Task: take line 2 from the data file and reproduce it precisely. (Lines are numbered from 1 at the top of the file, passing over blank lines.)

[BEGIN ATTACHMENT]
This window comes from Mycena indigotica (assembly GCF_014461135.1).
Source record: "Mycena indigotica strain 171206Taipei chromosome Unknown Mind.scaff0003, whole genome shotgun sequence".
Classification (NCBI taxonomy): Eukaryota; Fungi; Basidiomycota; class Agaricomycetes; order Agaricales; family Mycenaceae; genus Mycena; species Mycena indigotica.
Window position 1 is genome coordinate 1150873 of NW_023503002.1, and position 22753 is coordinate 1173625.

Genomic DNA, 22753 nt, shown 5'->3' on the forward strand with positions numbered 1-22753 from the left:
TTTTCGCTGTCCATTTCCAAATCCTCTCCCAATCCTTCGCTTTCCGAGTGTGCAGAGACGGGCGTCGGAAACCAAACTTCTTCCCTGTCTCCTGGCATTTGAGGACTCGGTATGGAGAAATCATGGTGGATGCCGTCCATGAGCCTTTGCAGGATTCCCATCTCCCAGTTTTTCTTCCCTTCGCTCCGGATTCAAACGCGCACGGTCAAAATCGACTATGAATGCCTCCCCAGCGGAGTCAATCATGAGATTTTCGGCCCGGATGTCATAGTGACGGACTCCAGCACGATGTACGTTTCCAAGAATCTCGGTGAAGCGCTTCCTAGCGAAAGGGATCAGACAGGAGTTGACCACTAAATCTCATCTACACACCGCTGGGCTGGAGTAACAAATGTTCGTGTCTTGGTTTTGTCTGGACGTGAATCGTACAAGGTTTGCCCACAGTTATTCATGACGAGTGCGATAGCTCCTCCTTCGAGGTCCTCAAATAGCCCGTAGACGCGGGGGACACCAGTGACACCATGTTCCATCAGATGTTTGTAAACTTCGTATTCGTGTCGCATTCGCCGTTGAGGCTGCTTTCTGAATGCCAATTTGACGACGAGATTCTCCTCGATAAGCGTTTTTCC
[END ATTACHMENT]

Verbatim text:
Source record: "Mycena indigotica strain 171206Taipei chromosome Unknown Mind.scaff0003, whole genome shotgun sequence".